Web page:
I love frosting. Love frosting. Which—I know—in these days of cupcake mania, is pretty run of the mill. Every time I turn around there’s another new retro bakery peddling little cakes with a big dollop of pastel goo. But what I really love, specifically, is cheap frosting. I actually dislike real buttercream. I can’t stand the density of powdered sugar and butter icing (e.g. Magnolia Bakery’s), or the hardened-butter texture of a shiny—slimy! —buttercream frosting, the real kind made with sugar syrup and eggs (e.g. the Cupcake Café’s).
I admit it: I prefer fake frosting. Canned ready-to-spread frosting. And since I’m telling it all, what I especially enjoy is Betty Crocker’s Whipped Frosting in that brilliant artificial flavor General Mills has dubbed "Fluffy White." Who knew fluffy white had a taste? But it does, and it’s delicious.
But what I love above all is grocery-store frosting. Lowbrow sheet-cake frosting. Fluffy, weightless and glaring white. I once experienced the ne plus ultra of sheet-cake frosting. It was at a Safeway grocery store in Marin County, California, which sold huge pre-cut squares of spongy yellow cake with an inch-deep layer of fluffy white frosting. I would read the bottom of the sheet-cake box and marvel at the dozens of ingredients—artificial flavorings, chemical preservatives, weapons-grade uranium—and wonder which of them made this light, white marvel taste so good: all whipped airiness and sweetness, with not a hint of real butter taste.
I haven’t tasted that frosting in years, and for years I’ve wondered: What is the Safeway secret? Surely there must be some mix that grocery stores and bad bakeries use, some 20-pound bag of magic powder—processed sugar and powdered milk fat and MSG—that I could buy. One day, I Google “industrial frosting,” but all I find are glass companies selling frosted windows. I Google "frosting mix": here is a link to a whole category of "Icing, Filling & Topping mixes." I scroll down: vanilla fondant mix…cookie icing mix…raspberry mousse filling mix . . . snack cake filling mix. I stop. I picture the interior of a Hostess cupcake—artificial, fluffy, cloying. I buy it.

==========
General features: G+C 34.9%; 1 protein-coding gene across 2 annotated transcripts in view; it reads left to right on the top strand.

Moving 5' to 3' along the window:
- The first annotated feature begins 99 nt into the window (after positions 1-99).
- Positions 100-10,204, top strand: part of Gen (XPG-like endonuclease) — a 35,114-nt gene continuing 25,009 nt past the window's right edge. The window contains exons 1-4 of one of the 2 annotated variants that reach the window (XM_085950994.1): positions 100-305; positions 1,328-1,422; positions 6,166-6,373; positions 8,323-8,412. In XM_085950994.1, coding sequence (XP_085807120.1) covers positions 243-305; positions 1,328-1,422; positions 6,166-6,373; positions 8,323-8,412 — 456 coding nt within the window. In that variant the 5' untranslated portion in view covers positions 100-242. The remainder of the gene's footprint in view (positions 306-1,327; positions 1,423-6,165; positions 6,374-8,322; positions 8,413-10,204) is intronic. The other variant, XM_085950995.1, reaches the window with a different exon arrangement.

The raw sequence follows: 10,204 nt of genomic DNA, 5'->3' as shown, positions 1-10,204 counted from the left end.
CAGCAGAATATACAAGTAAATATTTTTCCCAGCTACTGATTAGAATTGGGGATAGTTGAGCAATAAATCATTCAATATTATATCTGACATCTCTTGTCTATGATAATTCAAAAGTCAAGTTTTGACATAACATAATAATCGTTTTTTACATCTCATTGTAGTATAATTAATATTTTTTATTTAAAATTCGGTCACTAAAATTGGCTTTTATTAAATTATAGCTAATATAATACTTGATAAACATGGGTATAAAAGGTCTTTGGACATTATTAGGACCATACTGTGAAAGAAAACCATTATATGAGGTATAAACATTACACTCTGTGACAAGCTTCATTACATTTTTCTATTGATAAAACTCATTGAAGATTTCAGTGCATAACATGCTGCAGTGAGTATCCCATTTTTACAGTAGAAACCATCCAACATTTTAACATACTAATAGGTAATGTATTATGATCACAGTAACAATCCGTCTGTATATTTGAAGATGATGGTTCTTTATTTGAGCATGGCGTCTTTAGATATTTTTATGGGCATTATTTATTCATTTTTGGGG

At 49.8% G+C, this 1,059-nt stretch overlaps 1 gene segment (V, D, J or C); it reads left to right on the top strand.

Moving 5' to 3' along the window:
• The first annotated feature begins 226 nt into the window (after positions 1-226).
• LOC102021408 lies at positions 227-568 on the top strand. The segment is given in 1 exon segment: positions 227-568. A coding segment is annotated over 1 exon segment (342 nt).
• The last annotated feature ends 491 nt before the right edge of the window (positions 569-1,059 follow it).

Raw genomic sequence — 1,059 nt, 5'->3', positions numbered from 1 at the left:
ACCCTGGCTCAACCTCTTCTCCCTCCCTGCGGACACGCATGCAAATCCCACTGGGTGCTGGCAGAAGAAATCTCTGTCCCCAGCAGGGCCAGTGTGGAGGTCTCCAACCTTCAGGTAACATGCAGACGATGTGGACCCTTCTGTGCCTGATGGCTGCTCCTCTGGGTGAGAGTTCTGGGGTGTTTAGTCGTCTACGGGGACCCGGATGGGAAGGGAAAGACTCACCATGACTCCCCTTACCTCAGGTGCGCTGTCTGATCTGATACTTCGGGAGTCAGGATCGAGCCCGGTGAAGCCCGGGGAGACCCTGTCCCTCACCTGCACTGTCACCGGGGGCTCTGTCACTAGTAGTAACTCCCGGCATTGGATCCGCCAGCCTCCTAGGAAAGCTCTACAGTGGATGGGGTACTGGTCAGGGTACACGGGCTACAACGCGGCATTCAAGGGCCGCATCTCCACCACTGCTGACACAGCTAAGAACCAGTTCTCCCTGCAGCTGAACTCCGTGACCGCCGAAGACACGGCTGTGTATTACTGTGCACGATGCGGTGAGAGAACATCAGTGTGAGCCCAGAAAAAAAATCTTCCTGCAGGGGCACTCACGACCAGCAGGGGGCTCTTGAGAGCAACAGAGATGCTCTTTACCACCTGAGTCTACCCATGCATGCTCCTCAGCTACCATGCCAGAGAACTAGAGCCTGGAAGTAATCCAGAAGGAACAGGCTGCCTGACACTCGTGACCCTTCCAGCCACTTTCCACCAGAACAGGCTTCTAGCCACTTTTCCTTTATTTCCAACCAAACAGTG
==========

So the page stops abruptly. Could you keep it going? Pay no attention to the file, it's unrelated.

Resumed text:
What arrives in the mail is a small packet of powder from the King Arthur Flour company. Its package logo includes the slogan "Naturally Pure and Wholesome." This makes me apprehensive. The instructions call for the addition of vegetable shortening and water, and then beating until the filling is light and fluffy. After all these years since the Safeway conversion, I feel fluttery inside as I gradually add the water, and watch the shortening-and-powder crumbs morph into frosting. I won’t let myself taste it until I finish beating it into a paragon of fluffy.
Finally I stop. I sniff. I stick in my finger and taste. It tastes overwhelmingly of vanilla. A strong margarine flavor follows rapidly. I plunge the spatula into the filling and it spreads like a dream on my sheet of cake, but it’s creamy like a dense glaze. Not airy. It lacks that that beautiful insubstantiality that I’m starting to believe happens only when the stuff is made in enormous industrial vats with magic chemicals that somehow lock in the fluffiness and the artificial goodness. I look at the ingredients, and there are only six. There are no unnatural additives, no hyphenated or polysyllabic words, no…magic. It’s basically just the frosting recipe from the back of the powdered sugar box with some added “corn syrup solids” and "natural and artificial flavors" (evidently a ton of vanilla).
It doesn’t taste bad. It’s certainly not viscous or slimy. It’s actually quite smooth and creamy. And, I will admit, it is a pleasant complement to the cocoa cake I made to spread it on. But it doesn’t taste like fluffy white.
Photo: Johanna Goodyear